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Leadership in the Movies: Applying a Trait-Based Model

Brooke J. Cannon, Ph.D.

(From December 2007 issue of the Pennsylvania Psychologist Quarterly.)

 

When it comes to leadership, most of us are consistent with Justice Potter Stewart’s famous quote about pornography – it is difficult to define, but we know it when we see it.  The January 2007 issue of the American Psychologist tackled the leadership definition challenge with traits (Zaccaro, 2007), situations (Vroom & Jago, 2007), and systems (Sternberg, 2007) all being offered as leadership variables.  Here the first of these models, a trait-based perspective, is applied to a classic film, one rated the 13th best movie of all time on the Internet Movie Database (2007) website.

 

The 1957 film 12 Angry Men is a goldmine of psychological material with an impressive cast, including Henry Fonda, John Fiedler (of Mr. Peterson fame from the original Bob Newhart Show), and a quite young Jack Klugman.  This drama follows the jury deliberation of a homicide case involving a Hispanic teenager in New York City.  The jurors are not known by name, but by number.  Fonda, Juror #8, is an architect who at first is reserved, detached from the others, soft-spoken.  He is the sole juror to vote not-guilty in the first round of voting.  The other 11 then set out to convince him that he is wrong, and to do it quickly.  The room is hot, one juror has tickets to the ballgame that night, another has a terrible cold; the sentiment among most of the others is let’s be done with it and get out of here.

 

Applying Zaccaro, Kemp, and Bader’s model of leader attributes and leader performance (as cited in Zaccaro, 2007) to the Fonda character, demonstrated first are what would be considered distal attributes, those enduring traits that are at play in any situation.  These include personality, cognitive abilities, and motives/values.  Fonda’s personality is adaptable, likeable, open to the opinions of others.  He does not emphatically state that the verdict should be not guilty; instead, he frequently demonstrates his uncertainty:  “I don’t know; it’s possible.”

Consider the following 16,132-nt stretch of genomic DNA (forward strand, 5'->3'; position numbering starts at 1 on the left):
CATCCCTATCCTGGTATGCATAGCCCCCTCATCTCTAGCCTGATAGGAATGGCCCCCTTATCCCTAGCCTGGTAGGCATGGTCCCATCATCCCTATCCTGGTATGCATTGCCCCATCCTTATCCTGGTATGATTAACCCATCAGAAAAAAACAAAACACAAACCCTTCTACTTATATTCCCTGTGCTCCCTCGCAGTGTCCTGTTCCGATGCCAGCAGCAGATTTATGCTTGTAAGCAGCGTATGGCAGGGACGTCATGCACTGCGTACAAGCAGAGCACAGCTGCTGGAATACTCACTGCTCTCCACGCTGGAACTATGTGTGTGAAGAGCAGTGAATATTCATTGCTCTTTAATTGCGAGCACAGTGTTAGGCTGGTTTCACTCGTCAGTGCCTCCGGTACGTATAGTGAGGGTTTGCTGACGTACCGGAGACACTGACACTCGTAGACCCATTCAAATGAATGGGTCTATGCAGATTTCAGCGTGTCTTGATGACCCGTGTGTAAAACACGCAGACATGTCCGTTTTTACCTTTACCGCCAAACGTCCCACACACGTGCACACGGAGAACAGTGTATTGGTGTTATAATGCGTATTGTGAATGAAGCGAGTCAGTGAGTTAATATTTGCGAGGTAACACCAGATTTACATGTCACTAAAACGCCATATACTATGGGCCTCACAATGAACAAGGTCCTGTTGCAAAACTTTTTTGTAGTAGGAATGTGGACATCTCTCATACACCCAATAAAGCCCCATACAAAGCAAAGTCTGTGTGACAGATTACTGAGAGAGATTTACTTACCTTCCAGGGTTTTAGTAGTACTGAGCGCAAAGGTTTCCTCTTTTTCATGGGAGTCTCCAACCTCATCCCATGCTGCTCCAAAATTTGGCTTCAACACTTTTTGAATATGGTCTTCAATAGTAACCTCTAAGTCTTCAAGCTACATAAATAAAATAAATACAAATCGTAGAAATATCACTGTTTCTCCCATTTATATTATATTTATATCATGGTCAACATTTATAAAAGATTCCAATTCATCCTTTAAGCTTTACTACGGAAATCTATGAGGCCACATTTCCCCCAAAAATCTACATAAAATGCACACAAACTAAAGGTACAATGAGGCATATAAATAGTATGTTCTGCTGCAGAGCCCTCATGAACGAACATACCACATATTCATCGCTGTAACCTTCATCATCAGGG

He clearly is bright and logical, traits not lost on the other jurors:  “You’re a pretty smart fella, aren’t ya!”  His method of introducing doubt about the uniqueness of the murder weapon demonstrates creativity, as well as his calculating the time it took for a witness to reach the door of the apartment.

 

Perhaps the most important distal leadership trait at play in this film is Fonda’s motivation for socialized power, where the goal is to build up others to allow them to succeed.  He does not seek status or ego enhancement, as would be seen in a leader with a personalized power orientation.  Rather, Fonda works to encourage the others to think rationally, to put aside their personal biases and selfish motivations, and to take seriously their responsibility as jurors.  He strives for group success.

 

The Zaccaro et al. leadership model also includes the exhibition of proximal attributes.  These traits are omnipresent in the individual, but only exhibited when the situation dictates, including expertise/tacit knowledge, problem-solving skills, and social appraisal skills.